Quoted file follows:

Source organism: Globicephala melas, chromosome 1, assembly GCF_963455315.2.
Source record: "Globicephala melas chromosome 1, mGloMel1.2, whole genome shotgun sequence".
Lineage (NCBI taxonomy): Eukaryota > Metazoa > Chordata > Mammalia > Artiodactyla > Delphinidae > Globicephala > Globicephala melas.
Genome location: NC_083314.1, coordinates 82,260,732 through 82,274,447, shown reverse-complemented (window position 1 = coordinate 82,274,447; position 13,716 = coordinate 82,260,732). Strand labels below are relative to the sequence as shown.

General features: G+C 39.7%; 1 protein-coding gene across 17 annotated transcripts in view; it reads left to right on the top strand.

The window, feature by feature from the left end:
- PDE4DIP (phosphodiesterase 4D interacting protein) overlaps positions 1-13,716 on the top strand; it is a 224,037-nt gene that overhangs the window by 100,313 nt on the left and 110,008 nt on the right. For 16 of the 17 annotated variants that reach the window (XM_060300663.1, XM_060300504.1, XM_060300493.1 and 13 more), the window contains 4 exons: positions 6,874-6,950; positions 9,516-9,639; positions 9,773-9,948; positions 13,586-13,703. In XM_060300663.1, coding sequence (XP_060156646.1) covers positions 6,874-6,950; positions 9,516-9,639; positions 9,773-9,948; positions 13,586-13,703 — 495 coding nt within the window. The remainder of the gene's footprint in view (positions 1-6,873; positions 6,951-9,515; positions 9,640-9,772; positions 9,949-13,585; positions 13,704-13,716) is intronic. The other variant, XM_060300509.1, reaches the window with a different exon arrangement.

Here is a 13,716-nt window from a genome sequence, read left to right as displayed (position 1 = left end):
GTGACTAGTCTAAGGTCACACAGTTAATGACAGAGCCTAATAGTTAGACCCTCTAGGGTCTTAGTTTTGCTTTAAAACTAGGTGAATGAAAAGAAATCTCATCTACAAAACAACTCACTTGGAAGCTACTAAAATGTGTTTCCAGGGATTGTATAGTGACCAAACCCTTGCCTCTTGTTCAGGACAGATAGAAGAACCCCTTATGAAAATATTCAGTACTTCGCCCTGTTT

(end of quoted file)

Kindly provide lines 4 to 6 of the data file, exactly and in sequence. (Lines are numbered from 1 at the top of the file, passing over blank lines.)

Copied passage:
Genome location: NC_083314.1, coordinates 82,260,732 through 82,274,447, shown reverse-complemented (window position 1 = coordinate 82,274,447; position 13,716 = coordinate 82,260,732). Strand labels below are relative to the sequence as shown.

General features: G+C 39.7%; 1 protein-coding gene across 17 annotated transcripts in view; it reads left to right on the top strand.

The window, feature by feature from the left end: